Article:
For greater off-road capability the CR-V has a 1.3 inches greater minimum ground clearance than the Terrain SLE (8.2 vs. 6.9 inches), allowing the CR-V to travel over rougher terrain without being stopped or damaged. The CR-V’s minimum ground clearance is .3 inch higher than on the Terrain SLT/Denali (8.2 vs. 7.9 inches).

Passenger Space

The CR-V has 2.7 cubic feet more passenger volume than the Terrain (105.9 vs. 103.2).

The CR-V has .1 inches more front headroom, .4 inches more front legroom, .7 inches more front hip room, .7 inches more front shoulder room, .7 inches more rear headroom and .7 inches more rear legroom than the Terrain.

Cargo Capacity

The CR-V has a much larger cargo volume with its rear seat up than the Terrain with its rear seat up (39.2 vs. 29.6 cubic feet). The CR-V has a much larger cargo volume with its rear seat folded than the Terrain with its rear seat folded (75.8 vs. 63.3 cubic feet).

A standard locking glovebox (which can’t be accessed with the valet key) keeps your small valuables safer in the CR-V. The Terrain doesn’t offer locking storage for small valuables.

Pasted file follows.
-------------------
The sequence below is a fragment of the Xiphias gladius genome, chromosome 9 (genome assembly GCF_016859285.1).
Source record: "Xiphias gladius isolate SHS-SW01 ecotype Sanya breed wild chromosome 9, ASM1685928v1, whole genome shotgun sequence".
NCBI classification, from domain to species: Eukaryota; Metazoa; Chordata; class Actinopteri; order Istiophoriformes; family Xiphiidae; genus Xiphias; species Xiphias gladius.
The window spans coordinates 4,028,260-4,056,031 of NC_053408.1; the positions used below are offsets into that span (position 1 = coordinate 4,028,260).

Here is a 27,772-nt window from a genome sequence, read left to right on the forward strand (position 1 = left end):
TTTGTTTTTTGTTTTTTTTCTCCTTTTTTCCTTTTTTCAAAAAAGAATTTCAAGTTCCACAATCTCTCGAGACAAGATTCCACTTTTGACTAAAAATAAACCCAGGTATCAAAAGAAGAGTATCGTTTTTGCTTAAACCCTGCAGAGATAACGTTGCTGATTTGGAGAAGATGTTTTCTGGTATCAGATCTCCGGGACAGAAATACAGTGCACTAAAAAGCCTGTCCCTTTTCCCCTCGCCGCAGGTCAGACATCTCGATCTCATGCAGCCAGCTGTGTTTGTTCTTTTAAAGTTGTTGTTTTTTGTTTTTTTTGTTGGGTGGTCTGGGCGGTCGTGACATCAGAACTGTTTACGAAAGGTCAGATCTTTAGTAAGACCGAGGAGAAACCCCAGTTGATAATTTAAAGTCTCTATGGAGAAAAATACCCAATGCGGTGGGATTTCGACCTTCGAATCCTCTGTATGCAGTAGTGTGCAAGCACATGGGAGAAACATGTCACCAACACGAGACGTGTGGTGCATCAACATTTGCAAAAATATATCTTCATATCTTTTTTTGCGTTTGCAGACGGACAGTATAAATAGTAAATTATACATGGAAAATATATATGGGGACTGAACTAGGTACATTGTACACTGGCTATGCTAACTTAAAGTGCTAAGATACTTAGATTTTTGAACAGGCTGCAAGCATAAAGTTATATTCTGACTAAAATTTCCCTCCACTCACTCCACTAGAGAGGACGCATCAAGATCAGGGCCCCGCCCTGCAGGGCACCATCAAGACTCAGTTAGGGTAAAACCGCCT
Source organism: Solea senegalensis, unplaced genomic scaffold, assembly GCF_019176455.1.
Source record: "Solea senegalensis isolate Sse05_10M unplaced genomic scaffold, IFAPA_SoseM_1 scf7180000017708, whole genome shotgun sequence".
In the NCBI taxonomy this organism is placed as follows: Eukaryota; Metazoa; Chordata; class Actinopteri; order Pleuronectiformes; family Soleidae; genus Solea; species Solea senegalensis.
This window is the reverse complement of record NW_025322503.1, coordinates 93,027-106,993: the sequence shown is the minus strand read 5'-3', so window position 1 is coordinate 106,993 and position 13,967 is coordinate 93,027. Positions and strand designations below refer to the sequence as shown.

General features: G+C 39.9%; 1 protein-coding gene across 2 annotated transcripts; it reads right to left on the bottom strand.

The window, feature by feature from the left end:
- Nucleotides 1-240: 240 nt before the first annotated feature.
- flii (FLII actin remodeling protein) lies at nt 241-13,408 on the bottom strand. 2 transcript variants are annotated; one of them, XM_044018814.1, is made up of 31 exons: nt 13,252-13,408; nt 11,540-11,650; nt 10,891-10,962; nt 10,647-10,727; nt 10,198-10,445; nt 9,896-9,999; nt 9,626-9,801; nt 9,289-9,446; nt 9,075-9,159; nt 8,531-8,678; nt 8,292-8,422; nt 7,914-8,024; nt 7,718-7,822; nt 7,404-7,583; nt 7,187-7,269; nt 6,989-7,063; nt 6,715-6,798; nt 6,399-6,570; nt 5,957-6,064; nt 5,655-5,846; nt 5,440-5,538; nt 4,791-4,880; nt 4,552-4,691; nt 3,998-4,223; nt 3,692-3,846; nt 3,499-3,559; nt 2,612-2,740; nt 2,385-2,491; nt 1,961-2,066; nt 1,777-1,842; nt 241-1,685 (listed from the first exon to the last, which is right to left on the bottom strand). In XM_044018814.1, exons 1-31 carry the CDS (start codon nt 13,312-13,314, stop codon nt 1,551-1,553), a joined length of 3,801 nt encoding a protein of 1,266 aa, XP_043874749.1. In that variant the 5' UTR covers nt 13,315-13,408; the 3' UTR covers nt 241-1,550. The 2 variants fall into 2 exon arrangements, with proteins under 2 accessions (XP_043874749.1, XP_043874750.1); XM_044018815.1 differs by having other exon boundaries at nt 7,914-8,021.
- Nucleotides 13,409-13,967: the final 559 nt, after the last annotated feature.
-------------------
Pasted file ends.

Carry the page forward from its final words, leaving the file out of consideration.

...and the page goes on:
Ergonomics

The CR-V EX/EX-L/Touring’s front power windows both open or close with one touch of the switches. The Terrain’s front passenger window doesn’t close automatically.

If the windows are left open on the CR-V the driver can close them all at the outside door handle. On a hot day the driver can lower the windows at the outside door handle or from a distance using the keyless remote. The driver of the Terrain can only close the windows from inside the vehicle, with the ignition on.

The CR-V Touring’s standard wipers adjust their speed and turn on and off automatically according to the amount of rainfall on the windshield. The Terrain’s manually variable intermittent wipers have to be constantly adjusted.